A sentence from my current favourite bugbear:

My son's grades are getting better and better. (given translation)

I have two problems with the given translation:

  1. "getting better and better" implies that the grades were good to start with. This translation sounds like the parent is showing off; "My son was already great but now he is even better still". Whereas, I feel that the actual meaning should be more like 'gradually improving' i.e. the grades were previously unacceptable but they are becoming better. What is the actual, natural interpretation of this sentence?

  2. I'm not sure how 段々 and なります interact with each other. To me this seems like it ought to be a future sentence i.e. "My son's grades will gradually become better (but they haven't yet). I want to use なっています、or something involving the auxiliary くる (but I'm never comfortable making my own sentences with くる so I'm not sure about that).

So, is this sentence natural for the meaning given in the English translation? If not, how would you make a Japanese sentence that better matched the English translation?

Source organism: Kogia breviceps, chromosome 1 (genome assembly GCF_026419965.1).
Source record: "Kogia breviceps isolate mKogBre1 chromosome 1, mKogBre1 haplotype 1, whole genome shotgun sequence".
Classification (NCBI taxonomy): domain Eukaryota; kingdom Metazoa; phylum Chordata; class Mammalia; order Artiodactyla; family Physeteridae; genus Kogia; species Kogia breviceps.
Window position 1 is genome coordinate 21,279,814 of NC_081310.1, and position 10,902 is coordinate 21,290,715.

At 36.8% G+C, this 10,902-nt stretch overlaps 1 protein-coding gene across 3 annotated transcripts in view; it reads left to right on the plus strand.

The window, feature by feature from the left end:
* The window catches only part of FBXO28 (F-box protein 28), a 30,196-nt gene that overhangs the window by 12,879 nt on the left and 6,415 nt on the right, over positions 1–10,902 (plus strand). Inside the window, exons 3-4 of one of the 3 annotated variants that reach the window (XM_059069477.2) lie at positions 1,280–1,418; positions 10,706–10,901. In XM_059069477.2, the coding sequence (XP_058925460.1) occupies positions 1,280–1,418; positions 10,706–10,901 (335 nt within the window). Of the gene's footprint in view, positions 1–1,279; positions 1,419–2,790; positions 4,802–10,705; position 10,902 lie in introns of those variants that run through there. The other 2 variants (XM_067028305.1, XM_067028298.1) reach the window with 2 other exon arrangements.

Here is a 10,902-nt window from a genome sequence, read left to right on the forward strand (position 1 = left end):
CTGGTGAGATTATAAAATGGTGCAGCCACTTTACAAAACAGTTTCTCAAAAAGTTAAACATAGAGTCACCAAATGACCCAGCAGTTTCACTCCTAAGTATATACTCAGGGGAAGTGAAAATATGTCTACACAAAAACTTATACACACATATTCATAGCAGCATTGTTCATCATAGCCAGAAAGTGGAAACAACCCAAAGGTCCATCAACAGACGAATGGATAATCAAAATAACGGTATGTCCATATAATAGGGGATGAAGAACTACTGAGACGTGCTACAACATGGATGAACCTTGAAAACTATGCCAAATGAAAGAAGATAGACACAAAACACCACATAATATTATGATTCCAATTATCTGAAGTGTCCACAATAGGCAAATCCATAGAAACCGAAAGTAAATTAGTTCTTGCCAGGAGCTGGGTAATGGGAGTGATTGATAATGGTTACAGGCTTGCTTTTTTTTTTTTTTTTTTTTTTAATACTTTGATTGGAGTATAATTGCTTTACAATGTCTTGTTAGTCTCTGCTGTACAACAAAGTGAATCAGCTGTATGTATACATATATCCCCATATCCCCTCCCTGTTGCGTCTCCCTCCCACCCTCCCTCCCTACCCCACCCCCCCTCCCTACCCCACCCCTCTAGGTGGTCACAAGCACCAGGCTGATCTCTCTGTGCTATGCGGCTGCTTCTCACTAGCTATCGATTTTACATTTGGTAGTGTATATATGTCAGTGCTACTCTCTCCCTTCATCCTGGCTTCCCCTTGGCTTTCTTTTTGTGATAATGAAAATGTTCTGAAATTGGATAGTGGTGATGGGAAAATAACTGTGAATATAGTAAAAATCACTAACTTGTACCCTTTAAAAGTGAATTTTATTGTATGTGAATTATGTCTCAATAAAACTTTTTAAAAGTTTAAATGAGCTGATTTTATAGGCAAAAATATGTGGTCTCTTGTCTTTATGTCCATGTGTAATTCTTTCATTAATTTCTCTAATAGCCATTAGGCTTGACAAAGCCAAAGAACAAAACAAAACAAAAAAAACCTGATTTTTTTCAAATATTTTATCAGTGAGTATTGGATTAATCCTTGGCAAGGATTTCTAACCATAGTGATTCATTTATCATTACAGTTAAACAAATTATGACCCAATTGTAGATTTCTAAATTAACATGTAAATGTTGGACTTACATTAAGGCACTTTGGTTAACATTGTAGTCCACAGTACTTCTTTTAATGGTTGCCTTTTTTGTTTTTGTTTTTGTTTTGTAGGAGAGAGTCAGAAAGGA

1 Answer 1


I would translate the given English translation back to Japanese as:


I mostly agree with you on both #1 and #2 about the original Japanese sentence. It should be understood as “My son’s grades will gradually improve.” The current grades obviously have room for improvement but the sentence doesn’t say anything that indicates they are “unacceptable”.

I wonder under what circumstances a parent would give such a prediction about their son’s grades…

Let me add this. if you want to express the meaning of 段々 (gradually), rather than どんどん (more and more, in an accelerating manner), you could say:


with the auxiliary くる. It sounds more natural to me than 息子の成績が段々よくなっています.

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